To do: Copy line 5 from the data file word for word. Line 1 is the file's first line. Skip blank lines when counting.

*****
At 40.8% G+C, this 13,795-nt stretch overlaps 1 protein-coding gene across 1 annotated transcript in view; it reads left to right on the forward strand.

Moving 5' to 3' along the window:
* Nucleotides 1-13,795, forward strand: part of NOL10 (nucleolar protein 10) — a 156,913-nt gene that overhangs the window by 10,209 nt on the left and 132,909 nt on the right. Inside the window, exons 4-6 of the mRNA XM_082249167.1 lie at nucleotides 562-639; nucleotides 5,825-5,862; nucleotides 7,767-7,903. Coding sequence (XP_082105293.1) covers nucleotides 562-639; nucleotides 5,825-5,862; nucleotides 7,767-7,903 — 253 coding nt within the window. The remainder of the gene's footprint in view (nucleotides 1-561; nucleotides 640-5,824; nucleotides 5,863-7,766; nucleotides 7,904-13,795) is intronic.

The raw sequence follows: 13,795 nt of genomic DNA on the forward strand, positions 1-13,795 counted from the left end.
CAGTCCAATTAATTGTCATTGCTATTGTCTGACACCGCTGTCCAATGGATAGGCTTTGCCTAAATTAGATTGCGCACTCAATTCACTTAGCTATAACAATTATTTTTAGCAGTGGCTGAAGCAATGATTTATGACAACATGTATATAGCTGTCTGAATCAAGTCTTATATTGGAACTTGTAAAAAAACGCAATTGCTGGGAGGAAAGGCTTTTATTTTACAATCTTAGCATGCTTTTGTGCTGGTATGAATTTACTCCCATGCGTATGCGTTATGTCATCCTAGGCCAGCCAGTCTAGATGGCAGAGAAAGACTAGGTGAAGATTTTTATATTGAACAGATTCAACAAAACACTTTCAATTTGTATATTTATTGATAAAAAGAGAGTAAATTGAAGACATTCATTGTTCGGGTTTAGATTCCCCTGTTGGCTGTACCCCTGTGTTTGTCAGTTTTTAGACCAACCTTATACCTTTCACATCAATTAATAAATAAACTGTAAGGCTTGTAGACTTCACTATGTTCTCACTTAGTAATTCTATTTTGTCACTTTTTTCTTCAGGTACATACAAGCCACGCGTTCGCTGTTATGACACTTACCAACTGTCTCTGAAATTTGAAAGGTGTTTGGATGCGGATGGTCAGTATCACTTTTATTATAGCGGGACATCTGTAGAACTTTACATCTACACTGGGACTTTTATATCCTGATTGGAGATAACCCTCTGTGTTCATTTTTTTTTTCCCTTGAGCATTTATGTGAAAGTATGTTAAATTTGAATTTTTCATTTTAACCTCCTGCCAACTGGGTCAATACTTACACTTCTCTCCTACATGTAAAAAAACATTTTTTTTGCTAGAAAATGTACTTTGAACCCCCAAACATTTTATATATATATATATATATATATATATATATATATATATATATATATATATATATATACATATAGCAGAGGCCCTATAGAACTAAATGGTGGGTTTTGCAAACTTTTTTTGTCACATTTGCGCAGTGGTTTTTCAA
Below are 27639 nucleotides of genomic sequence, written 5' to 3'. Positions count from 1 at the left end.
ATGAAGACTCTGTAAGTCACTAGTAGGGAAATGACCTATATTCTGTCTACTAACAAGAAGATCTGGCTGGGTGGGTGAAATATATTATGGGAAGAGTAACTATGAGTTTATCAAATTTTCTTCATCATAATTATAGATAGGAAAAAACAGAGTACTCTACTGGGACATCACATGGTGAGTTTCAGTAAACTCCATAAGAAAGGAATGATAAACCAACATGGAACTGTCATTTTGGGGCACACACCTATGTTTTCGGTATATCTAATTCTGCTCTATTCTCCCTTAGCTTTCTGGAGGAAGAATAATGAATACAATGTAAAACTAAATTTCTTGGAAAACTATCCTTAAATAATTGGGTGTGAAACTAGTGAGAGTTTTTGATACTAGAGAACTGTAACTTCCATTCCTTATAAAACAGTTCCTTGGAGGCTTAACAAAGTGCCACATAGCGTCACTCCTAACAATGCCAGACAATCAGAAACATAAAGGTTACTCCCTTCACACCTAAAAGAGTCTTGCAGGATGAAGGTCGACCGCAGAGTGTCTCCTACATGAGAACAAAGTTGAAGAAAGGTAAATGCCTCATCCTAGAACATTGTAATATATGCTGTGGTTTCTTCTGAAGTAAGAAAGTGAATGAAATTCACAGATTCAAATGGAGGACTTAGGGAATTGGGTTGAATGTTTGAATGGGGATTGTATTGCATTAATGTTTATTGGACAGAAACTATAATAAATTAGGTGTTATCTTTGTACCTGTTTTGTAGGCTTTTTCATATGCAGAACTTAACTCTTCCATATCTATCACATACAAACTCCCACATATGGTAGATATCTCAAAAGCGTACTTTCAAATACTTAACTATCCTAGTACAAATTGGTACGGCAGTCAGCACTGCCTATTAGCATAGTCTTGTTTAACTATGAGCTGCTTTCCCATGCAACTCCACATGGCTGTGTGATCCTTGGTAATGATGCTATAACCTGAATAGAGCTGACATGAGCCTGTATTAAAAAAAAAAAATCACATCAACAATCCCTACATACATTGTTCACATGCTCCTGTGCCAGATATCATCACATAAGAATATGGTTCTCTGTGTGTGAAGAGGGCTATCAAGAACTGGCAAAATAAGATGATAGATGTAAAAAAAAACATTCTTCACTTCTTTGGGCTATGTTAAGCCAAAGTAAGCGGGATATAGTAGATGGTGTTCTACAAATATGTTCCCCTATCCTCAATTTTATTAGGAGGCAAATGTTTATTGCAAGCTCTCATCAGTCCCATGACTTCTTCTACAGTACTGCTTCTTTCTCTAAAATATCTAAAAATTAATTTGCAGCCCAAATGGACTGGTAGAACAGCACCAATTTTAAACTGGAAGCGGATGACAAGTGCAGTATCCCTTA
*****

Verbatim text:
CAGTCCAATTAATTGTCATTGCTATTGTCTGACACCGCTGTCCAATGGATAGGCTTTGCCTAAATTAGATTGCGCACTCAATTCACTTAGCTATAACAATTATTTTTAGCAGTGGCTGAAGCAATGATTTATGACAACATGTATATAGCTGTCTGAATCAAGTCTTATATTGGAACTTGTAAAAAAACGCAATTGCTGGGAGGAAAGGCTTTTATTTTACAATCTTAGCATGCTTTTGTGCTGGTATGAATTTACTCCCATGCGTATGCGTTATGTCATCCTAGGCCAGCCAGTCTAGATGGCAGAGAAAGACTAGGTGAAGATTTTTATATTGAACAGATTCAACAAAACACTTTCAATTTGTATATTTATTGATAAAAAGAGAGTAAATTGAAGACATTCATTGTTCGGGTTTAGATTCCCCTGTTGGCTGTACCCCTGTGTTTGTCAGTTTTTAGACCAACCTTATACCTTTCACATCAATTAATAAATAAACTGTAAGGCTTGTAGACTTCACTATGTTCTCACTTAGTAATTCTATTTTGTCACTTTTTTCTTCAGGTACATACAAGCCACGCGTTCGCTGTTATGACACTTACCAACTGTCTCTGAAATTTGAAAGGTGTTTGGATGCGGATGGTCAGTATCACTTTTATTATAGCGGGACATCTGTAGAACTTTACATCTACACTGGGACTTTTATATCCTGATTGGAGATAACCCTCTGTGTTCATTTTTTTTTTCCCTTGAGCATTTATGTGAAAGTATGTTAAATTTGAATTTTTCATTTTAACCTCCTGCCAACTGGGTCAATACTTACACTTCTCTCCTACATGTAAAAAAACATTTTTTTTGCTAGAAAATGTACTTTGAACCCCCAAACATTTTATATATATATATATATATATATATATATATATATATATATATATATATATATATATACATATAGCAGAGGCCCTATAGAACTAAATGGTGGGTTTTGCAAACTTTTTTTGTCACATTTGCGCAGTGGTTTTTCAA